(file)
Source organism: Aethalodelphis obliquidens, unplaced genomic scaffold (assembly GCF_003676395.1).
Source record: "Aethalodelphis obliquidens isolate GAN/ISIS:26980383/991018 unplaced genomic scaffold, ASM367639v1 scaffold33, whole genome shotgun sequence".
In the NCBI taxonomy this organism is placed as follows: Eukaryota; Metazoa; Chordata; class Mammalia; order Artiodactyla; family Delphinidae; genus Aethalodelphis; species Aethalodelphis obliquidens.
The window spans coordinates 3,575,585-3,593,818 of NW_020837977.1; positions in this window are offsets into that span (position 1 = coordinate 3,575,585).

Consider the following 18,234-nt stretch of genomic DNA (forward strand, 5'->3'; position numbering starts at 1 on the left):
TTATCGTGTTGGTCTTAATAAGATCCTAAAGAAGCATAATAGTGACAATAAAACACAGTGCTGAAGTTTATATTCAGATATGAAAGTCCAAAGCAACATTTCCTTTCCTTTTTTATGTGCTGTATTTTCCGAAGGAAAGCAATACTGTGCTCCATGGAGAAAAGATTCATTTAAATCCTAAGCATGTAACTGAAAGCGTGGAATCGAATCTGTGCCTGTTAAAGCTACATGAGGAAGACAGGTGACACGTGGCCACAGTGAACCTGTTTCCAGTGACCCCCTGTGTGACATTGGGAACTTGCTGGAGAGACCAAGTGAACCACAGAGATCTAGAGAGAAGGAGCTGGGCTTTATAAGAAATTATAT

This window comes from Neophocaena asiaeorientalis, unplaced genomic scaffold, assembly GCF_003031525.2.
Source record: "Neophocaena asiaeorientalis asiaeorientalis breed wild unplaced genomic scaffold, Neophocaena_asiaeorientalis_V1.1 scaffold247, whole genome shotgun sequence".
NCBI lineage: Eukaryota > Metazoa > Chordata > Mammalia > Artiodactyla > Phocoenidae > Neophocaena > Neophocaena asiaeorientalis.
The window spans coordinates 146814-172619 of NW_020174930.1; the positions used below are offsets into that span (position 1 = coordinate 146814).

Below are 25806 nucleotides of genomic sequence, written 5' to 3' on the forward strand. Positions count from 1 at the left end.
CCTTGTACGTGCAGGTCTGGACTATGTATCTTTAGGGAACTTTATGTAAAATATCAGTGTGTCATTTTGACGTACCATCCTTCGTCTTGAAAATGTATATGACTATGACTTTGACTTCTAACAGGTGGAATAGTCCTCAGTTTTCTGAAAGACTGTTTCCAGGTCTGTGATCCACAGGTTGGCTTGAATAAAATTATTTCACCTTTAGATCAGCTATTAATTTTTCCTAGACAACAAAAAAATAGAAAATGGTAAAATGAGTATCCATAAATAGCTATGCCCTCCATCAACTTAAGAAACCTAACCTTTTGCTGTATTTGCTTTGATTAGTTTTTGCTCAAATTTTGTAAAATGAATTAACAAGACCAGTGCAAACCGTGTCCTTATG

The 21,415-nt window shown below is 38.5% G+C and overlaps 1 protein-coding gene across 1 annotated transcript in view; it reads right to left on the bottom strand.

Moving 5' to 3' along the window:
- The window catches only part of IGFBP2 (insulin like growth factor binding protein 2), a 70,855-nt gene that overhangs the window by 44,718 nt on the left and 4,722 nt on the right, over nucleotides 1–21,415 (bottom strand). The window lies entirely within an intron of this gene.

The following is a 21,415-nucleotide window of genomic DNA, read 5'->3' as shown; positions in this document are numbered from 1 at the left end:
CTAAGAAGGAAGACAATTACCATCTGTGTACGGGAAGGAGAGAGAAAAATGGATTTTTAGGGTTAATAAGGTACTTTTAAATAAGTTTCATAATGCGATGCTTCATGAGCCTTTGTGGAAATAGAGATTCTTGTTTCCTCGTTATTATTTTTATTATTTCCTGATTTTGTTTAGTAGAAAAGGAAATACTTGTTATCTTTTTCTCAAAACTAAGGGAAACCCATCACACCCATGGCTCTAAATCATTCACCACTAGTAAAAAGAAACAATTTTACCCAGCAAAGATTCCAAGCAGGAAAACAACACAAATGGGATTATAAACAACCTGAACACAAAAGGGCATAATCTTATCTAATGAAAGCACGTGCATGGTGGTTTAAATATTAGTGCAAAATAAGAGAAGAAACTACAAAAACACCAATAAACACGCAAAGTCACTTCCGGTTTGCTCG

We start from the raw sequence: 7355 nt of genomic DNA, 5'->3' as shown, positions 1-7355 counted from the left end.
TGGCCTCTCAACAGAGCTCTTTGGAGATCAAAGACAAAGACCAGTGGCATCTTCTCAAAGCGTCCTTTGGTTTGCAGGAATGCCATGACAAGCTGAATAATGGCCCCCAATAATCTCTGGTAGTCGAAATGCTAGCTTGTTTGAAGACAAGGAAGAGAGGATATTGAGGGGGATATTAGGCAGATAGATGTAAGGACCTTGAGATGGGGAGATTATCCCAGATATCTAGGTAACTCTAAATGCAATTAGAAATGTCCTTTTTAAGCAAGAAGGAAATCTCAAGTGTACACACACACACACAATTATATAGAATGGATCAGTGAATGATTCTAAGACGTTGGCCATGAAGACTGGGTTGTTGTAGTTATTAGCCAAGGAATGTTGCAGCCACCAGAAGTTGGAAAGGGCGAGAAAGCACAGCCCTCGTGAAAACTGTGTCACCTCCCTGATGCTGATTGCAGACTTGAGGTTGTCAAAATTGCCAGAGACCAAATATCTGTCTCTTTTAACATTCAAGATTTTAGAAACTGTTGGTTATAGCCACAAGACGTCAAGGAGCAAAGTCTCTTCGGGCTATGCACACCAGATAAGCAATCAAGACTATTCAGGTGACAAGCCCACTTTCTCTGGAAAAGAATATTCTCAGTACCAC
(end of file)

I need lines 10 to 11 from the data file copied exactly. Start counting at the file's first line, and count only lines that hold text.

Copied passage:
The window spans coordinates 146814-172619 of NW_020174930.1; the positions used below are offsets into that span (position 1 = coordinate 146814).

Below are 25806 nucleotides of genomic sequence, written 5' to 3' on the forward strand. Positions count from 1 at the left end.